Recently, I received some free life advice at Starbucks, courtesy of the horoscopes baristas had clipped from the newspaper and taped to the back of the espresso machine. Apparently, I “should avoid controversial subjects,” “embrace change,” and “a plumbing repair could get pricey,” in the near future. I decided this might all make more sense after I had my coffee.
The improved interpretative faculties bestowed by an iced double espresso notwithstanding, the Catholic Church teaches it’s best to leave horoscopes alone. According to the Catechism of the Catholic Church, reading horoscopes, along with practicing astrology, attempting to interpret omens, and consulting mediums or psychics “all conceal a desire for power over time, history, and in the final analysis, other human beings.” They are considered violations of the First Commandment because they “contradict the honor, respect, and loving fear we owe to God alone” (2116).
While the modern church disavows horoscopes, the past reveals that church leaders’ views on astrology and horoscopes have differed over time. Information regarding the position of the planets and stars at the precise moment of a person’s birth was believed to influence one’s personality and was used to determine the future even before Christianity. Horoscopes remained popular into the 18th century.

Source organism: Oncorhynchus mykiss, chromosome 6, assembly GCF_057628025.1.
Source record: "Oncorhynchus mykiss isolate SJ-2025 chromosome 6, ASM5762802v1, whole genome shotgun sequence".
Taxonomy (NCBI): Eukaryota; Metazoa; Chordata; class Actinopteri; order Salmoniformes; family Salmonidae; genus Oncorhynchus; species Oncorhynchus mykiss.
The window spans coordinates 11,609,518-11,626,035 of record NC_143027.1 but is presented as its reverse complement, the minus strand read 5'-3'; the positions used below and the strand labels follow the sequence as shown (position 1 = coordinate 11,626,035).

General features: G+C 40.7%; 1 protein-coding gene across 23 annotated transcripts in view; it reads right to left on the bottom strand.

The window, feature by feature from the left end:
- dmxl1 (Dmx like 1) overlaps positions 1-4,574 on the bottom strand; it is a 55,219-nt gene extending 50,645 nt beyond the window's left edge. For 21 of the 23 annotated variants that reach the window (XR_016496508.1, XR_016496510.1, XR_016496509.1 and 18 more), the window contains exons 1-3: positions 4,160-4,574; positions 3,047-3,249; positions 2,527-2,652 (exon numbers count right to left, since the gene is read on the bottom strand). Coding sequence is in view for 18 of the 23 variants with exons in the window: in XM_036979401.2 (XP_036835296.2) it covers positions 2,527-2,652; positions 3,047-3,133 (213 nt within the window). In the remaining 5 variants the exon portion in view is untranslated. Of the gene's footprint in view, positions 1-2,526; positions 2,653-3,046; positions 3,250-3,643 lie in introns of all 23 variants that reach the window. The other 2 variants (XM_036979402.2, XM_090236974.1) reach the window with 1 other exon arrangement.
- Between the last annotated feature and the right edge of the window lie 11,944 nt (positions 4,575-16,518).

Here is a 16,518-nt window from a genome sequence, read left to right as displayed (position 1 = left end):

For Christian scholars, it was God who set the stars in motion. Therefore, trying to understand them and plan actions according to their movements did not circumvent divine will, but could bring human actions more in line with it. Church leaders routinely consulted astrologers, who themselves were overwhelmingly members of the clergy, when trying to plan important church ceremonies. Prior to laying the cornerstone for the reconstructed St. Peter’s Basilica, Julius II commissioned a horoscope to determine the most auspicious time for laying the stone; it was installed April 18, 1506, at 10 a.m.
Others in the church were more skeptical. Some scholars argued that horoscopes were often inaccurate and were constantly being adjusted to reflect events that had happened but had not been predicted.
By the 18th century, measurements of the stars’ movements improved due to advances in optics and mathematics. These scientific improvements, however, ultimately put an end to any belief that stars could be used to better understand the future. Thus, it wasn’t church condemnation that doomed horoscopes to be a novelty in the back pages of a newspaper. It was better science.
This article appeared in the July 2015 issue of U.S. Catholic (Vol. 80, No. 7, page 46).